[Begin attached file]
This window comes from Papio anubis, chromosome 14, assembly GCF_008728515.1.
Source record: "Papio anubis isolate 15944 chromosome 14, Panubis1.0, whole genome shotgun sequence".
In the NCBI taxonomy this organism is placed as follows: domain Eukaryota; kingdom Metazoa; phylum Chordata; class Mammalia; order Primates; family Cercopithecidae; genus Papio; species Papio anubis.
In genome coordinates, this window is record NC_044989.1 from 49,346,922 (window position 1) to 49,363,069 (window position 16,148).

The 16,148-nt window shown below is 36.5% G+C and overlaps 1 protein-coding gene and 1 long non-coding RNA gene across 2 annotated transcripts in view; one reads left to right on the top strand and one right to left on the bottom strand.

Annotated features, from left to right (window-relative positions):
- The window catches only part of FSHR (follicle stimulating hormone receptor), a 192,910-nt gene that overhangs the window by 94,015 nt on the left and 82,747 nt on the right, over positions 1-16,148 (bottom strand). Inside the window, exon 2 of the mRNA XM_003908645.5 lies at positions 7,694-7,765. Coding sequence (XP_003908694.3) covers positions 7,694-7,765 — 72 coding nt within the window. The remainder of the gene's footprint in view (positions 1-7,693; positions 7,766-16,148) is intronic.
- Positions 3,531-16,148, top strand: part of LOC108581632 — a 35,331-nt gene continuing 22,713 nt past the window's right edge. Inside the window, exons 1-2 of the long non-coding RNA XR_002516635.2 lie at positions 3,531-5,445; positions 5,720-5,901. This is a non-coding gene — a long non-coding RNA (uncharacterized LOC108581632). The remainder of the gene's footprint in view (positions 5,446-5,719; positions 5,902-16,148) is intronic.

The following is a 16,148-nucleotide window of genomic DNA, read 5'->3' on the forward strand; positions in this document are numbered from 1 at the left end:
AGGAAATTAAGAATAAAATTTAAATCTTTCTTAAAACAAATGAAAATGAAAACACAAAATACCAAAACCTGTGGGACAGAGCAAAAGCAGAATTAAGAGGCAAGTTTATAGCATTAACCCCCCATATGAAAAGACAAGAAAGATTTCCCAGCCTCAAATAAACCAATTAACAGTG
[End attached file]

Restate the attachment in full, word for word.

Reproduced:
This window comes from Papio anubis, chromosome 14, assembly GCF_008728515.1.
Source record: "Papio anubis isolate 15944 chromosome 14, Panubis1.0, whole genome shotgun sequence".
In the NCBI taxonomy this organism is placed as follows: domain Eukaryota; kingdom Metazoa; phylum Chordata; class Mammalia; order Primates; family Cercopithecidae; genus Papio; species Papio anubis.
In genome coordinates, this window is record NC_044989.1 from 49,346,922 (window position 1) to 49,363,069 (window position 16,148).

The 16,148-nt window shown below is 36.5% G+C and overlaps 1 protein-coding gene and 1 long non-coding RNA gene across 2 annotated transcripts in view; one reads left to right on the top strand and one right to left on the bottom strand.

Annotated features, from left to right (window-relative positions):
- The window catches only part of FSHR (follicle stimulating hormone receptor), a 192,910-nt gene that overhangs the window by 94,015 nt on the left and 82,747 nt on the right, over positions 1-16,148 (bottom strand). Inside the window, exon 2 of the mRNA XM_003908645.5 lies at positions 7,694-7,765. Coding sequence (XP_003908694.3) covers positions 7,694-7,765 — 72 coding nt within the window. The remainder of the gene's footprint in view (positions 1-7,693; positions 7,766-16,148) is intronic.
- Positions 3,531-16,148, top strand: part of LOC108581632 — a 35,331-nt gene continuing 22,713 nt past the window's right edge. Inside the window, exons 1-2 of the long non-coding RNA XR_002516635.2 lie at positions 3,531-5,445; positions 5,720-5,901. This is a non-coding gene — a long non-coding RNA (uncharacterized LOC108581632). The remainder of the gene's footprint in view (positions 5,446-5,719; positions 5,902-16,148) is intronic.

The following is a 16,148-nucleotide window of genomic DNA, read 5'->3' on the forward strand; positions in this document are numbered from 1 at the left end:
AGGAAATTAAGAATAAAATTTAAATCTTTCTTAAAACAAATGAAAATGAAAACACAAAATACCAAAACCTGTGGGACAGAGCAAAAGCAGAATTAAGAGGCAAGTTTATAGCATTAACCCCCCATATGAAAAGACAAGAAAGATTTCCCAGCCTCAAATAAACCAATTAACAGTG